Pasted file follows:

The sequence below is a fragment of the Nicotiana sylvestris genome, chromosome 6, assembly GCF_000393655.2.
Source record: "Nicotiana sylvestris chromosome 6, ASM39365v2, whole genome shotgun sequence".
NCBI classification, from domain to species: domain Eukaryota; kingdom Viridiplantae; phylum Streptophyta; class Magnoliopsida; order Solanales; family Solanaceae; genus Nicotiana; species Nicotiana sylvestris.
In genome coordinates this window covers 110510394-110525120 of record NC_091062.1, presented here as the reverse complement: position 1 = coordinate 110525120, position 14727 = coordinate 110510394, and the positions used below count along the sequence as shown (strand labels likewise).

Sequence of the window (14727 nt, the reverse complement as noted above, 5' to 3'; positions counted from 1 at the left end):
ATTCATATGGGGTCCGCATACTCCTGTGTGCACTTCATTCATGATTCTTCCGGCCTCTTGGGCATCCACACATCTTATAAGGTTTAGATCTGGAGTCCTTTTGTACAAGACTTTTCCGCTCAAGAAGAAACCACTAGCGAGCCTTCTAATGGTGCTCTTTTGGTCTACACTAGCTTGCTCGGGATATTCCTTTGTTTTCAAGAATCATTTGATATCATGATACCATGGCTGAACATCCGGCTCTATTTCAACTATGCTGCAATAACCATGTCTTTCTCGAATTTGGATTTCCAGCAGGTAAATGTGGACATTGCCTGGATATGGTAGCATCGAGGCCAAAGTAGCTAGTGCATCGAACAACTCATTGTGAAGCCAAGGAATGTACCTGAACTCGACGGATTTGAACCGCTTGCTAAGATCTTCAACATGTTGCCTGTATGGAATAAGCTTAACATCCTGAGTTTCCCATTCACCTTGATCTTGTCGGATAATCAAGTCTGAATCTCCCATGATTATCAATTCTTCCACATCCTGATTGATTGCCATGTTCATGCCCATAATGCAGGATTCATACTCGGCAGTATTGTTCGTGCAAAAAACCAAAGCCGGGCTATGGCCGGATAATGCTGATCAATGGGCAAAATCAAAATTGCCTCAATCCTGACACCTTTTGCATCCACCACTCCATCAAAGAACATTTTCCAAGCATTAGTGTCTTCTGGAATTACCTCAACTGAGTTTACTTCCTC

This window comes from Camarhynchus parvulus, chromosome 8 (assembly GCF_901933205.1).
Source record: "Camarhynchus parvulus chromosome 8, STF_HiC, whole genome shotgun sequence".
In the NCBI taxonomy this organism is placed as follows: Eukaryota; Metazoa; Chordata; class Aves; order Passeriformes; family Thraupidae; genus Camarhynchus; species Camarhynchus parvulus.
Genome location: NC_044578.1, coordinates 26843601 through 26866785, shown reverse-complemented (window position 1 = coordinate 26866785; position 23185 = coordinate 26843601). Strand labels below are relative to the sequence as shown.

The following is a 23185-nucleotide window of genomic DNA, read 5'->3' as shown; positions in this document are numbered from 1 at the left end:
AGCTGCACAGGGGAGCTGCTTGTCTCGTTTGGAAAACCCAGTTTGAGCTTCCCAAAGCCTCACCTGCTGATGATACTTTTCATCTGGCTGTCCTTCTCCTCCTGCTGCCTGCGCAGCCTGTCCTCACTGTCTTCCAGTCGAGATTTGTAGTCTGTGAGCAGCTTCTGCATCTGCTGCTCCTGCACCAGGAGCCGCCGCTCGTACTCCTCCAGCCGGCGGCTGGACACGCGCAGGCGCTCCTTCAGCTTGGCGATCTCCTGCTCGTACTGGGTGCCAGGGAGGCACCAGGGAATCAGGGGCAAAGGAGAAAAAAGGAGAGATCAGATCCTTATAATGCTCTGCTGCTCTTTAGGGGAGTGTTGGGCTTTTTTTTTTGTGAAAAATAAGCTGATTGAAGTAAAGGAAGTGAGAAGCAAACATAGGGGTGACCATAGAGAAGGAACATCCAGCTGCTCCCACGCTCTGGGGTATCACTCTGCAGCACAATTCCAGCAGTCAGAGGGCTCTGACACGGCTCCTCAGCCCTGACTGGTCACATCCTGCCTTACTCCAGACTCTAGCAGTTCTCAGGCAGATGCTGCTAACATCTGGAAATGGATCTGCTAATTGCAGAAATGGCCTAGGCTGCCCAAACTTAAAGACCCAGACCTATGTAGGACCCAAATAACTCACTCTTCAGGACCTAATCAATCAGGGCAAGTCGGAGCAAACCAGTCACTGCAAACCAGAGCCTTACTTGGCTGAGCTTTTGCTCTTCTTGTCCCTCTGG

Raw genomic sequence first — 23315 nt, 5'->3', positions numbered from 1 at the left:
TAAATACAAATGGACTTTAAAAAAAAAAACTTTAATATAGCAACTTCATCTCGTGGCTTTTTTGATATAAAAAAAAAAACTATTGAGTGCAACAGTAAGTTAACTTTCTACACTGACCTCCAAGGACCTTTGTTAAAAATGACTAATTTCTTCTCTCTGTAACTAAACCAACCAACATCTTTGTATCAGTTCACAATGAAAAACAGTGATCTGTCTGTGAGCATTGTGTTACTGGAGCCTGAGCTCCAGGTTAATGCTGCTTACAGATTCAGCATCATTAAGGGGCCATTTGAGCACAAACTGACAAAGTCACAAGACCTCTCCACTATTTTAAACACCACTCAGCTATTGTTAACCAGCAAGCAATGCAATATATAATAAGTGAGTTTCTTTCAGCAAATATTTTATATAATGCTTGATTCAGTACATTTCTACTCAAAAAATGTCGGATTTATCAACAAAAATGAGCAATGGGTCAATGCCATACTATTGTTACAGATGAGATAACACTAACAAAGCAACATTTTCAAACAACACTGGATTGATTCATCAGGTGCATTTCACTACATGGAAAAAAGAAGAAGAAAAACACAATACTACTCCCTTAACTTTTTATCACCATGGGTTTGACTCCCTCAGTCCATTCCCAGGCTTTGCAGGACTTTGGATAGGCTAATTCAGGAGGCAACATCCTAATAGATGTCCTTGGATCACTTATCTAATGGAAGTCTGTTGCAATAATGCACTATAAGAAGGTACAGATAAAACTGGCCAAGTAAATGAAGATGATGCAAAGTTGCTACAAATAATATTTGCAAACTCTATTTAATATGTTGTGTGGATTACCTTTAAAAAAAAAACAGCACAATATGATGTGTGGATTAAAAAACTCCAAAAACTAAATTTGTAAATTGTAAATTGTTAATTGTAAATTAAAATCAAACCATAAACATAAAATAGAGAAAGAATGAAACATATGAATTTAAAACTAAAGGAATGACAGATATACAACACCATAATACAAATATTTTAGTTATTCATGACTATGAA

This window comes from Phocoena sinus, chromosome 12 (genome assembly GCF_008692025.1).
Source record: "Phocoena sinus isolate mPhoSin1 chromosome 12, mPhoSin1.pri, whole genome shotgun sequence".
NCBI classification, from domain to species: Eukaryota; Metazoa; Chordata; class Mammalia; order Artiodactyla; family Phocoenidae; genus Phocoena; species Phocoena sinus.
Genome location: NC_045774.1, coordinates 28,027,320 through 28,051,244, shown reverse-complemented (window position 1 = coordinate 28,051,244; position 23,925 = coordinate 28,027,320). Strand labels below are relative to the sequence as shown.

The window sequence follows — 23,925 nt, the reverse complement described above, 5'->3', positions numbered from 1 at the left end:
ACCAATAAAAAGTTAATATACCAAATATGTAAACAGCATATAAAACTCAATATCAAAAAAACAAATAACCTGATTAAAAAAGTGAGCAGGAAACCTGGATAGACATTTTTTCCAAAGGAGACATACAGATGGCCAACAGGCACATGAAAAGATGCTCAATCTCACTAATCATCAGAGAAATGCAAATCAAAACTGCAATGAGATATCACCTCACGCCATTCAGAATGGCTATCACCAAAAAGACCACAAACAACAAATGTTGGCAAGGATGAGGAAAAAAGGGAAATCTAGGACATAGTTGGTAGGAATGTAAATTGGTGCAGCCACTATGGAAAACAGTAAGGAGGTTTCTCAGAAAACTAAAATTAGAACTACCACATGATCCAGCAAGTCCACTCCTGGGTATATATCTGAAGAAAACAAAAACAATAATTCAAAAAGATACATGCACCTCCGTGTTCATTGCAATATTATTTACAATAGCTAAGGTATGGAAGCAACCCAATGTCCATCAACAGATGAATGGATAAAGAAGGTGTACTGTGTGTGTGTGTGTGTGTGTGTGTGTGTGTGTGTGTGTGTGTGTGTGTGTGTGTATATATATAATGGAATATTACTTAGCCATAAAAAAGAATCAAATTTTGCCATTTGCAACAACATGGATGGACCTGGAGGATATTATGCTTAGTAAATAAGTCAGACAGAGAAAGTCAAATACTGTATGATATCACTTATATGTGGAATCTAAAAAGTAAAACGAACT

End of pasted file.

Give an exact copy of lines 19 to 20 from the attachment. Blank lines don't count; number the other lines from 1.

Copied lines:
The window sequence follows — 23,925 nt, the reverse complement described above, 5'->3', positions numbered from 1 at the left end:
ACCAATAAAAAGTTAATATACCAAATATGTAAACAGCATATAAAACTCAATATCAAAAAAACAAATAACCTGATTAAAAAAGTGAGCAGGAAACCTGGATAGACATTTTTTCCAAAGGAGACATACAGATGGCCAACAGGCACATGAAAAGATGCTCAATCTCACTAATCATCAGAGAAATGCAAATCAAAACTGCAATGAGATATCACCTCACGCCATTCAGAATGGCTATCACCAAAAAGACCACAAACAACAAATGTTGGCAAGGATGAGGAAAAAAGGGAAATCTAGGACATAGTTGGTAGGAATGTAAATTGGTGCAGCCACTATGGAAAACAGTAAGGAGGTTTCTCAGAAAACTAAAATTAGAACTACCACATGATCCAGCAAGTCCACTCCTGGGTATATATCTGAAGAAAACAAAAACAATAATTCAAAAAGATACATGCACCTCCGTGTTCATTGCAATATTATTTACAATAGCTAAGGTATGGAAGCAACCCAATGTCCATCAACAGATGAATGGATAAAGAAGGTGTACTGTGTGTGTGTGTGTGTGTGTGTGTGTGTGTGTGTGTGTGTGTGTGTGTGTGTGTATATATATAATGGAATATTACTTAGCCATAAAAAAGAATCAAATTTTGCCATTTGCAACAACATGGATGGACCTGGAGGATATTATGCTTAGTAAATAAGTCAGACAGAGAAAGTCAAATACTGTATGATATCACTTATATGTGGAATCTAAAAAGTAAAACGAACT